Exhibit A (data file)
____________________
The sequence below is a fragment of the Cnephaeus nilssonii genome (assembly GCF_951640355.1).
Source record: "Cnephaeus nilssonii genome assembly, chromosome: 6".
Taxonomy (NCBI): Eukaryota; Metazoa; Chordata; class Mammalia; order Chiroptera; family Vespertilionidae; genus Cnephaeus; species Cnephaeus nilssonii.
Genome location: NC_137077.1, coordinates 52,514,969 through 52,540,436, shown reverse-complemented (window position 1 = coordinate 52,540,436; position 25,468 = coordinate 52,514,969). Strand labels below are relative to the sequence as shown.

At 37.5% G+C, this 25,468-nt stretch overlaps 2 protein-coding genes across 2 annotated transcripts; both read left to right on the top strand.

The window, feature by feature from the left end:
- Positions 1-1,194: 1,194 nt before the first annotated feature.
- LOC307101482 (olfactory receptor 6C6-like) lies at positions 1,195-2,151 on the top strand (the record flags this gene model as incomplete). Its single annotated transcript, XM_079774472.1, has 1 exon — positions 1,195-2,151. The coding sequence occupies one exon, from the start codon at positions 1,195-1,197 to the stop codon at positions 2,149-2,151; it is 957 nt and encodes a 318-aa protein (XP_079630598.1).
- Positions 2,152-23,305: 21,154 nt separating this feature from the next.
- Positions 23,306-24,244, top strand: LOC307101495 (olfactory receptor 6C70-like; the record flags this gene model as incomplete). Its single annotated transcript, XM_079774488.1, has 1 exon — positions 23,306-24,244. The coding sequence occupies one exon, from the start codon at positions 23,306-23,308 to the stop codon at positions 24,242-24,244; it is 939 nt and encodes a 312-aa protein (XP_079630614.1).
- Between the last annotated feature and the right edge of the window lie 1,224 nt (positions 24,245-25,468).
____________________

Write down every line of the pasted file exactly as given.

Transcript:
The sequence below is a fragment of the Cnephaeus nilssonii genome (assembly GCF_951640355.1).
Source record: "Cnephaeus nilssonii genome assembly, chromosome: 6".
Taxonomy (NCBI): Eukaryota; Metazoa; Chordata; class Mammalia; order Chiroptera; family Vespertilionidae; genus Cnephaeus; species Cnephaeus nilssonii.
Genome location: NC_137077.1, coordinates 52,514,969 through 52,540,436, shown reverse-complemented (window position 1 = coordinate 52,540,436; position 25,468 = coordinate 52,514,969). Strand labels below are relative to the sequence as shown.

At 37.5% G+C, this 25,468-nt stretch overlaps 2 protein-coding genes across 2 annotated transcripts; both read left to right on the top strand.

The window, feature by feature from the left end:
- Positions 1-1,194: 1,194 nt before the first annotated feature.
- LOC307101482 (olfactory receptor 6C6-like) lies at positions 1,195-2,151 on the top strand (the record flags this gene model as incomplete). Its single annotated transcript, XM_079774472.1, has 1 exon — positions 1,195-2,151. The coding sequence occupies one exon, from the start codon at positions 1,195-1,197 to the stop codon at positions 2,149-2,151; it is 957 nt and encodes a 318-aa protein (XP_079630598.1).
- Positions 2,152-23,305: 21,154 nt separating this feature from the next.
- Positions 23,306-24,244, top strand: LOC307101495 (olfactory receptor 6C70-like; the record flags this gene model as incomplete). Its single annotated transcript, XM_079774488.1, has 1 exon — positions 23,306-24,244. The coding sequence occupies one exon, from the start codon at positions 23,306-23,308 to the stop codon at positions 24,242-24,244; it is 939 nt and encodes a 312-aa protein (XP_079630614.1).
- Between the last annotated feature and the right edge of the window lie 1,224 nt (positions 24,245-25,468).